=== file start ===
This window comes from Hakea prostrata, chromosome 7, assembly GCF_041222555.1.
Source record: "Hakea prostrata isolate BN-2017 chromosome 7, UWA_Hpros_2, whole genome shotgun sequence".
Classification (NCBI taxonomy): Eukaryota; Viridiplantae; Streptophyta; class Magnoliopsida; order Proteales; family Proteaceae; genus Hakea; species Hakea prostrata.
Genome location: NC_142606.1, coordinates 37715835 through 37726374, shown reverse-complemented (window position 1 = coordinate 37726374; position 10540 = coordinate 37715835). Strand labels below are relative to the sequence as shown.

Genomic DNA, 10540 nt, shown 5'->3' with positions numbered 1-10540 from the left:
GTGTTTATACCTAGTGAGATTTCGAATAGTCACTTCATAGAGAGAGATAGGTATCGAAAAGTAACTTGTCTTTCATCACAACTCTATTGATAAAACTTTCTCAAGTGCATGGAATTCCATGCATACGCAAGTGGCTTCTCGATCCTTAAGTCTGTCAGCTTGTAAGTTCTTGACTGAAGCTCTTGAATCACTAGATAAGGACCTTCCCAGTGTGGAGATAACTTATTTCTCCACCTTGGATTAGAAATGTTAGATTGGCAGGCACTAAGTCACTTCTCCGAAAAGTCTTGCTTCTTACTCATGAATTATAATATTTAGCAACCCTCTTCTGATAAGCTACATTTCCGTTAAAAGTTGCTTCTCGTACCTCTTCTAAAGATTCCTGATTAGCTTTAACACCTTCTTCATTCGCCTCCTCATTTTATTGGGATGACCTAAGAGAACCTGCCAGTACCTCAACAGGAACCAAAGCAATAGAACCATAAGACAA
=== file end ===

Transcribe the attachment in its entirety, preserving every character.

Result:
This window comes from Hakea prostrata, chromosome 7, assembly GCF_041222555.1.
Source record: "Hakea prostrata isolate BN-2017 chromosome 7, UWA_Hpros_2, whole genome shotgun sequence".
Classification (NCBI taxonomy): Eukaryota; Viridiplantae; Streptophyta; class Magnoliopsida; order Proteales; family Proteaceae; genus Hakea; species Hakea prostrata.
Genome location: NC_142606.1, coordinates 37715835 through 37726374, shown reverse-complemented (window position 1 = coordinate 37726374; position 10540 = coordinate 37715835). Strand labels below are relative to the sequence as shown.

Genomic DNA, 10540 nt, shown 5'->3' with positions numbered 1-10540 from the left:
GTGTTTATACCTAGTGAGATTTCGAATAGTCACTTCATAGAGAGAGATAGGTATCGAAAAGTAACTTGTCTTTCATCACAACTCTATTGATAAAACTTTCTCAAGTGCATGGAATTCCATGCATACGCAAGTGGCTTCTCGATCCTTAAGTCTGTCAGCTTGTAAGTTCTTGACTGAAGCTCTTGAATCACTAGATAAGGACCTTCCCAGTGTGGAGATAACTTATTTCTCCACCTTGGATTAGAAATGTTAGATTGGCAGGCACTAAGTCACTTCTCCGAAAAGTCTTGCTTCTTACTCATGAATTATAATATTTAGCAACCCTCTTCTGATAAGCTACATTTCCGTTAAAAGTTGCTTCTCGTACCTCTTCTAAAGATTCCTGATTAGCTTTAACACCTTCTTCATTCGCCTCCTCATTTTATTGGGATGACCTAAGAGAACCTGCCAGTACCTCAACAGGAACCAAAGCAATAGAACCATAAGACAA